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Living in Middlesbrough

About Middlesbrough

The history of Middlesbrough


About Middlesbrough

We are happy to welcome you to Middlesbrough.

We believe that right now, our town is home to around 140,000 people. We have a growing population thanks to migration, something that we have always been very proud of.

Our town is a new town - it's less than 200 years old.

In 1801, Middlesbrough was a farm with only around 25 people living there. In 1829, Joseph Pease, a Quaker man from Darlington, bought the farm and created the 'Port of Darlington'.

Pease needed workers for the port, so he started to think about building a town. His father, Edward Pease (the 'father of the railways'), helped Joseph get the Stockton and Darlington railway line extended into the town in 1830.

20 years later, iron was discovered in the hills just outside Middlesbrough. The population of Middlesbrough rose from 150 in 1831 to nearly 90,000 in the late 1880s, as the growth of the coal and iron industries attracted people to the town.

Asylum and migration

Middlesbrough has a long and proud history of welcoming migrants and asylum seekers. In fact, Middlesbrough was built on migration, something that we take great pride in. Asylum seekers cannot choose where they live (the Home Office chooses), but we are proud of the fact that so many people choose to stay here once they get a positive decision.

In Middlesbrough, we are committed to making sure everybody is welcomed and is given a chance to rebuild their lives. Our values are to be passionate, to act with integrity, to be creative, to collaborate with others, and to be focussed, and that extends to all the people we work with.

Useful information about Middlesbrough


Places to go

There is always lots to do in Middlesbrough.

We have parks in every part of the town, and they are the perfect place to walk and relax. Lots of the parks have play areas for children too. Look out for events being held in our parks, especially in the summer!

We also have two museums, the Dorman Museum and the Captain Cook Birthplace Museum. The Dorman Museum is a great place to find out about the history of Middlesbrough, and there lots of exhibitions which children will enjoy too. Look out for the room full of birds' eggs! The Captain Cook Birthplace Museum is dedicated to the life of 18th century explorer Captain James Cook. He's one of the most famous people ever to come from Middlesbrough!

There are libraries all over Middlesbrough, and it is free to join. Being a library member also means you can use the library computers for free. Our libraries are in community centres called Community Hubs. Lots of different events happen in our Community Hubs, like: reading groups, free computer courses, and job clubs. Look out for posters in your local Community Hub, or ask the staff what things are going on there. Find your nearest Community Hub and Library.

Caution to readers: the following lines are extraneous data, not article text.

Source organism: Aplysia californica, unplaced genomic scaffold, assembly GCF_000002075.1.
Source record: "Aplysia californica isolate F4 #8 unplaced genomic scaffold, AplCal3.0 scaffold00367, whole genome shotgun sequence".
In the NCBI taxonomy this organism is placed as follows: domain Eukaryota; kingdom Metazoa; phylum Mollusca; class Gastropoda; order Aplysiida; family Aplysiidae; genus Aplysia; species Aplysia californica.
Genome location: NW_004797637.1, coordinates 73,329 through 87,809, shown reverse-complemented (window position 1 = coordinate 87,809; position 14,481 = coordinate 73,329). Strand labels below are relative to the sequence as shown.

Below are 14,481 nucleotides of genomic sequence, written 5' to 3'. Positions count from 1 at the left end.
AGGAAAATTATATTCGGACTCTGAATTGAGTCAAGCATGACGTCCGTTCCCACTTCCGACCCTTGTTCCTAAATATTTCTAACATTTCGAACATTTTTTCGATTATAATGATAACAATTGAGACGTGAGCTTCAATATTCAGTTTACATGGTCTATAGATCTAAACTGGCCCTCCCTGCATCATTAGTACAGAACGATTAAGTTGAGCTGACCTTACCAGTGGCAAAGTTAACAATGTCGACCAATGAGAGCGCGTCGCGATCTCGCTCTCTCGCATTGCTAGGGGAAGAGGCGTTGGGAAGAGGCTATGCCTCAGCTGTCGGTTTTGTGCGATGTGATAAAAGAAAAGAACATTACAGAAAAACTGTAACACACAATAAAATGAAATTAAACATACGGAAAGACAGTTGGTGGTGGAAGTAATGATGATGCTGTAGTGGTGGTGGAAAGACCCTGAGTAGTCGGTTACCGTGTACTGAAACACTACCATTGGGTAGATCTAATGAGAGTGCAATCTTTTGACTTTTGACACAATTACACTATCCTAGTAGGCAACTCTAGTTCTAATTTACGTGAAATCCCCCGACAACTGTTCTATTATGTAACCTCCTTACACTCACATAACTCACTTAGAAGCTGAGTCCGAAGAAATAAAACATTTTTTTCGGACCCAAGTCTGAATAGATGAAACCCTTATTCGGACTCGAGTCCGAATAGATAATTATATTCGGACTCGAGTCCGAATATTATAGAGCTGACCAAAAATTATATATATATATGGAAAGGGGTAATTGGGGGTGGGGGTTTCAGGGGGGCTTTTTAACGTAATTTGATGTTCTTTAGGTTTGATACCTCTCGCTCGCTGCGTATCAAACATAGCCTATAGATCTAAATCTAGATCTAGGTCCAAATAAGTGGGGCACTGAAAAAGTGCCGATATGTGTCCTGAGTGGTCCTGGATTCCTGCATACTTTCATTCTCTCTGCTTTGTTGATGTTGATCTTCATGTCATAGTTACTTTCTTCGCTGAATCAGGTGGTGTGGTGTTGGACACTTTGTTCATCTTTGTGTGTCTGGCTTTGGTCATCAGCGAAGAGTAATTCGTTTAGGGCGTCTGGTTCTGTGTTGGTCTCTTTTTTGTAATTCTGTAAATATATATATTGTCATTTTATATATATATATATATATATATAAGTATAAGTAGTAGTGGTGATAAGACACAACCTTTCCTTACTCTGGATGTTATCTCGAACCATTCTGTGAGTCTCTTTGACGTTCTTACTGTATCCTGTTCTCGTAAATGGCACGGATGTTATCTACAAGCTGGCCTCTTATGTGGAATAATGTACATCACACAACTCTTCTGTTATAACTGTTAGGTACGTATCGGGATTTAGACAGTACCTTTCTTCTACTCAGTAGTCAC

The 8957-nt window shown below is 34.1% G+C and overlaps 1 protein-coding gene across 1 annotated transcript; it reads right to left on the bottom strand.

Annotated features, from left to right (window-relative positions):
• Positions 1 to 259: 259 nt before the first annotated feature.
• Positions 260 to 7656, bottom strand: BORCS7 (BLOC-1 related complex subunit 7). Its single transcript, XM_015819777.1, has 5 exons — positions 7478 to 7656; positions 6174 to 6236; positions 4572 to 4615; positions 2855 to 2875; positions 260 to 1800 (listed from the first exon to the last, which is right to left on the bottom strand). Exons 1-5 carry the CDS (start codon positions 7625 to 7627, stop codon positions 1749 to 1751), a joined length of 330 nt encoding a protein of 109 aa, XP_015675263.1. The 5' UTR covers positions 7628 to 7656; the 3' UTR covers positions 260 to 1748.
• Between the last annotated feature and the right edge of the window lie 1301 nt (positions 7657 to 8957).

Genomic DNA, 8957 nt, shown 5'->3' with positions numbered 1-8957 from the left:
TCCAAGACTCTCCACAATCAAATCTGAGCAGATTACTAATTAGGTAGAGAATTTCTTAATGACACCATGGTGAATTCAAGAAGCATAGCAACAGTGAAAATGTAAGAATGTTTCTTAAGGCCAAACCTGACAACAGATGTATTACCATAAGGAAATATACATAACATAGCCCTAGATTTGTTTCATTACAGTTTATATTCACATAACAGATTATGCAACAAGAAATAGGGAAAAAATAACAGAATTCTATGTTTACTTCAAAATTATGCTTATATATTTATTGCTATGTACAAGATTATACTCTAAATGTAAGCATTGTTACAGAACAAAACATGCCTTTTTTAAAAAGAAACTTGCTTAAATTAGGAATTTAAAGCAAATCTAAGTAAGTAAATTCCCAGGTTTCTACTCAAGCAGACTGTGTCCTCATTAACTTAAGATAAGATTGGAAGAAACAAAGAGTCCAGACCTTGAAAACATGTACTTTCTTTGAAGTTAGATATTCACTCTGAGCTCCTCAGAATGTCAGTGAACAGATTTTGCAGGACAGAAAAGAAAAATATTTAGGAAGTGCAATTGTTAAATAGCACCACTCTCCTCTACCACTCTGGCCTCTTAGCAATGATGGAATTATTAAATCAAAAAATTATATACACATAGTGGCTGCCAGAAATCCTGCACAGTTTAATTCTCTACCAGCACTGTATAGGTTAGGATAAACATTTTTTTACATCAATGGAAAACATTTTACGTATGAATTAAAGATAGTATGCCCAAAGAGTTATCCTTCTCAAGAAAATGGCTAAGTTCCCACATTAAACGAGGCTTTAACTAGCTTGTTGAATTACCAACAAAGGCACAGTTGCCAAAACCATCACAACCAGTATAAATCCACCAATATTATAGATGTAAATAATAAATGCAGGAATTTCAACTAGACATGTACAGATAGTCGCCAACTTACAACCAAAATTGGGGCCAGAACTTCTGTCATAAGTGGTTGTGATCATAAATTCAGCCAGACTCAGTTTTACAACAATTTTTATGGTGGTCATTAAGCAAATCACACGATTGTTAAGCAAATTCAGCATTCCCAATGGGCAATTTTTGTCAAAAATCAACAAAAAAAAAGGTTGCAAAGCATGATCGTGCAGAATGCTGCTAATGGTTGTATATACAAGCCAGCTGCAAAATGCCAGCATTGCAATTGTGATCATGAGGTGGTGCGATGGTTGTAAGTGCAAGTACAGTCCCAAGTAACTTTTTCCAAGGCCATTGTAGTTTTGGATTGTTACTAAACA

There are lots of events in Middlesbrough all year round. You can check the We are Middlesbrough website to find out more. Lots of the events are free to get in.

Transport links

It is very easy to travel around Middlesbrough, especially if you use public transport (buses and trains).

The bus station is right in the middle of town. You can get buses to different parts of Middlesbrough, as well as other towns in the area, like Stockton, Redcar, and Hartlepool. You can also get coaches to bigger cities like London. You can use Connect Tees Valley to look up buses and when they run.

The train station is also in the middle of town. You can get trains to lots of different places, both in the local area, and to bigger cities like Newcastle, York, Leeds, and Manchester. You can use Connect Tees Valley to find out more about trains to and from Middlesbrough.

Staying safe

Safety in your home



Cleveland Fire Brigade is the fire service for Middlesbrough.

Their website has lots of advice to keep you and your family safe from fire in your home. It includes

  • how to avoid fires from cooking and smoking
  • what to do if a fire starts
  • the importance of using a smoke alarm and carbon monoxide alarm

You can also do a home safety check to find out if there is anything you can do to make your home safer.

In an emergency, always call 999.

Accidents at home

The Royal Society for the Prevention of Accidents (RoSPA) is a charity that works to prevent accidents and injuries around the house.

The website has lots of advice on topics including: gas and electrical safety, safety for older people, and safety for children.

The Better Lives, Healthy Futures website has lots of advice about keeping children safe at home.

The Age UK website has advice about keeping older people safe at home.

Safety in your neighbourhood


Each area of Middlesbrough is looked after by a Neighbourhood Safety Team. They are there to help make sure your area is safe and comfortable to live in. If you have any problems in the area you live, you can call the Neighbourhood Safety Team and ask for help.

Staying safe

It is important to feel confident when you are walking around in Middlesbrough or your local area. These tips can help you stay safe:

  1. Try to avoid walking around at night on your own.
  2. Try to stay in well-lit, busy areas.
  3. If you are on a night out, do not accept drinks from people you do not know, and never leave your drink unattended.
  4. Keep your bag secure so your belongings are not on show.
  5. Trust your instincts if you do not trust someone.

Protecting yourself from burglary and theft

Following some simple tips you can help protect yourself from theft:

  1. Don't keep personal belongings - like car keys, money, mobile phones, or laptops - in plain sight, either in your car or home.